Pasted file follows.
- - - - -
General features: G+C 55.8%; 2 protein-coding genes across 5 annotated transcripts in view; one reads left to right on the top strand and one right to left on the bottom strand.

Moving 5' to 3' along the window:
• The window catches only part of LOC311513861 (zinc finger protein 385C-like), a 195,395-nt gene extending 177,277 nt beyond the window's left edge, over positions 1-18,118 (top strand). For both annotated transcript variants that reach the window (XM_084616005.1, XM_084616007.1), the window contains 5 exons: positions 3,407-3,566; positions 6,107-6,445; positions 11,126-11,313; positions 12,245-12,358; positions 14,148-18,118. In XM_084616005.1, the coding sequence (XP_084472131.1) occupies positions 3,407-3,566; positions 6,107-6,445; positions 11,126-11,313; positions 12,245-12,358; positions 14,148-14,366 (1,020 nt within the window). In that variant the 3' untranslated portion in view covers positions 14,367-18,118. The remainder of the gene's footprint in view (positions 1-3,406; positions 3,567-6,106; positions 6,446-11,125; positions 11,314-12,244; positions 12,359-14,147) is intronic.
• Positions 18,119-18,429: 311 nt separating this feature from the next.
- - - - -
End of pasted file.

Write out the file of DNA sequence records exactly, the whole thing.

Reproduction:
General features: G+C 55.8%; 2 protein-coding genes across 5 annotated transcripts in view; one reads left to right on the top strand and one right to left on the bottom strand.

Moving 5' to 3' along the window:
• The window catches only part of LOC311513861 (zinc finger protein 385C-like), a 195,395-nt gene extending 177,277 nt beyond the window's left edge, over positions 1-18,118 (top strand). For both annotated transcript variants that reach the window (XM_084616005.1, XM_084616007.1), the window contains 5 exons: positions 3,407-3,566; positions 6,107-6,445; positions 11,126-11,313; positions 12,245-12,358; positions 14,148-18,118. In XM_084616005.1, the coding sequence (XP_084472131.1) occupies positions 3,407-3,566; positions 6,107-6,445; positions 11,126-11,313; positions 12,245-12,358; positions 14,148-14,366 (1,020 nt within the window). In that variant the 3' untranslated portion in view covers positions 14,367-18,118. The remainder of the gene's footprint in view (positions 1-3,406; positions 3,567-6,106; positions 6,446-11,125; positions 11,314-12,244; positions 12,359-14,147) is intronic.
• Positions 18,119-18,429: 311 nt separating this feature from the next.